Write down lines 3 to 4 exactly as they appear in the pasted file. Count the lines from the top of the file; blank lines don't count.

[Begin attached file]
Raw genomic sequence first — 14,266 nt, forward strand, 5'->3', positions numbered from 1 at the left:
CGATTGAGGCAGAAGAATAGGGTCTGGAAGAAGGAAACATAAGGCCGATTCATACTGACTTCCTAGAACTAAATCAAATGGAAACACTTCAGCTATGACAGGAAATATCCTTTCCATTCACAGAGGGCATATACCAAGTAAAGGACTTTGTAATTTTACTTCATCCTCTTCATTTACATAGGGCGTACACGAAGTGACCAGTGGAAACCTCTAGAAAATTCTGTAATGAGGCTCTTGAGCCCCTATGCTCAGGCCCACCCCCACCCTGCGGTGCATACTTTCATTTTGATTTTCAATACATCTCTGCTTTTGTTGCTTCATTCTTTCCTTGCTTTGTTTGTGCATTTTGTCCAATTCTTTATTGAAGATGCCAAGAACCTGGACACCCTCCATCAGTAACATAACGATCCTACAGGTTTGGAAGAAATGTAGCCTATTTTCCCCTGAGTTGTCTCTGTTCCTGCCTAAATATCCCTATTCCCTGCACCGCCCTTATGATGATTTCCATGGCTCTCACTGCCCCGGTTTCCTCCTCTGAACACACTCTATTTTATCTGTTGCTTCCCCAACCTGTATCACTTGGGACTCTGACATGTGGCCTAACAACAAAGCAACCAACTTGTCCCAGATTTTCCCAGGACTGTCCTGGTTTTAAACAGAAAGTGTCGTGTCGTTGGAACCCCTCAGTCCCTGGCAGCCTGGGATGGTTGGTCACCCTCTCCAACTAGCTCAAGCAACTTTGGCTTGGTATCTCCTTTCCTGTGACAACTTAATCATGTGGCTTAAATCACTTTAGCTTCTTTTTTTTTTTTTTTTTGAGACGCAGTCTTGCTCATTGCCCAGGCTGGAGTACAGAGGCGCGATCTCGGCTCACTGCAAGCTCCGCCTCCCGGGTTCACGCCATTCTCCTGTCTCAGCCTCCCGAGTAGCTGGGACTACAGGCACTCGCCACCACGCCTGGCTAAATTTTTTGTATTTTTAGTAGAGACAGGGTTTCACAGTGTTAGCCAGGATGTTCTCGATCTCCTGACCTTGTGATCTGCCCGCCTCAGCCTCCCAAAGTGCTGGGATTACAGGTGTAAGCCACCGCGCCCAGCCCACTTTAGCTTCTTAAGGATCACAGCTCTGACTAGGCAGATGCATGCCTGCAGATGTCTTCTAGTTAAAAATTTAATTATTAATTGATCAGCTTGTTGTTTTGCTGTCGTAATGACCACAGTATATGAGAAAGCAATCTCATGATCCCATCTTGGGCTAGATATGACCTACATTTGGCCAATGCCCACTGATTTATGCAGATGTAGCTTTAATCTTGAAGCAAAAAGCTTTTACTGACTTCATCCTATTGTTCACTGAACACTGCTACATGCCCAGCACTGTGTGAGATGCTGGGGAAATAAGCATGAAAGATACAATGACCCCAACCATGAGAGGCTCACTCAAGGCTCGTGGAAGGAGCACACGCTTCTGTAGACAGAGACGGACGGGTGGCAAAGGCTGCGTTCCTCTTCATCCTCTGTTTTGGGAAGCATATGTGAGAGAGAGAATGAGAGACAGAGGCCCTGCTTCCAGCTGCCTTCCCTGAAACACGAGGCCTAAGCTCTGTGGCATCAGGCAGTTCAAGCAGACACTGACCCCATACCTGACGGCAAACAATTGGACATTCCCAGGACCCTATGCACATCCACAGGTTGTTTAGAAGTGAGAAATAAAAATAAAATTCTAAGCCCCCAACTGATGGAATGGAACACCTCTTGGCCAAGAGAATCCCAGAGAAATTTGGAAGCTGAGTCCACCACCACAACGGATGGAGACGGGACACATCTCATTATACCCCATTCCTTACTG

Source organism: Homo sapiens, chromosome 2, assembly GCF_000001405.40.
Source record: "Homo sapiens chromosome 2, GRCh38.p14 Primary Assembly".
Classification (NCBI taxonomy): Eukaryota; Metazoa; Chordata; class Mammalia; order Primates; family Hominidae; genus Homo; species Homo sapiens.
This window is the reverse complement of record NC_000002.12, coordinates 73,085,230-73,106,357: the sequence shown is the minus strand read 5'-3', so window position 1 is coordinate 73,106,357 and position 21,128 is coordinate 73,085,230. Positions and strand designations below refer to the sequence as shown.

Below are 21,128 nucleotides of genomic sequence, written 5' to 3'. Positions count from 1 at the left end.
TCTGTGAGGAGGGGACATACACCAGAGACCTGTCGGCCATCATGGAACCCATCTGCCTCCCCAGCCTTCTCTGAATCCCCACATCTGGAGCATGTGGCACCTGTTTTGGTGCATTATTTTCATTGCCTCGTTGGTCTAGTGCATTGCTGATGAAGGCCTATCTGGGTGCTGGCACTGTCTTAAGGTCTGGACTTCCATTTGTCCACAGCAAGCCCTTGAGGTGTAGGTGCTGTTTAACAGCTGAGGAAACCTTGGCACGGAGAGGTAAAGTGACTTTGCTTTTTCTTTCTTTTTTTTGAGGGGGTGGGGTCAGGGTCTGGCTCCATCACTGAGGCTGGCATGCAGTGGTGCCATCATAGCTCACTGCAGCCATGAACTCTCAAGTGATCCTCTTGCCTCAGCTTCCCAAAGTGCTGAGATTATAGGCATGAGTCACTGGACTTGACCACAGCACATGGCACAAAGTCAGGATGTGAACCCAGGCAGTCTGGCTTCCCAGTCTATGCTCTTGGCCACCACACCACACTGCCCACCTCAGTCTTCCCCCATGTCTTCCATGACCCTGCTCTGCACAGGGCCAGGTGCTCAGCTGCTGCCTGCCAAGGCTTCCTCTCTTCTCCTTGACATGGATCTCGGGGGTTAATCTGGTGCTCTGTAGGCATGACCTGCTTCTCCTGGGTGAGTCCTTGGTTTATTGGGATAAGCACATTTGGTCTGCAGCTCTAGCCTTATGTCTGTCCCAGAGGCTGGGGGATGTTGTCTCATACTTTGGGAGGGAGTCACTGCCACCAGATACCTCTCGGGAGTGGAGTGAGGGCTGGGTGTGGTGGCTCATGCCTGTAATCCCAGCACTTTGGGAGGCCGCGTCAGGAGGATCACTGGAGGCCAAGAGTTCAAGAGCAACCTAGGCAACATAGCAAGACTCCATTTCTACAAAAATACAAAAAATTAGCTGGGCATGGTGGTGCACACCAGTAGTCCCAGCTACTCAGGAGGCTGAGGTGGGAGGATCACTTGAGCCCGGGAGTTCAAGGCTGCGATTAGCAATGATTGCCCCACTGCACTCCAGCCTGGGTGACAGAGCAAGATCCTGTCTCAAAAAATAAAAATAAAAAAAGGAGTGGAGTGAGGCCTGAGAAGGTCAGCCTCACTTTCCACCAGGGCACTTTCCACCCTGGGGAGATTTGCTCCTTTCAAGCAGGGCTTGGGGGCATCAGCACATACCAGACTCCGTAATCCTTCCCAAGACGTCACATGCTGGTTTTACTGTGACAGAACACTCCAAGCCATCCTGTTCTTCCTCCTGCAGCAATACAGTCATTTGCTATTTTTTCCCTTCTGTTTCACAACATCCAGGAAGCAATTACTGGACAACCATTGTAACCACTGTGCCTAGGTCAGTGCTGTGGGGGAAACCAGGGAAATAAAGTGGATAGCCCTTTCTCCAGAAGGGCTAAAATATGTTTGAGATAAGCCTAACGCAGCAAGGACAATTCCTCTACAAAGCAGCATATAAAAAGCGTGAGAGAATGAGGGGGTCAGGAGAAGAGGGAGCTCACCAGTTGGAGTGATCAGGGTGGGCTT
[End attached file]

Source organism: Homo sapiens, chromosome 2, assembly GCF_000001405.40.
Source record: "Homo sapiens chromosome 2, GRCh38.p14 Primary Assembly".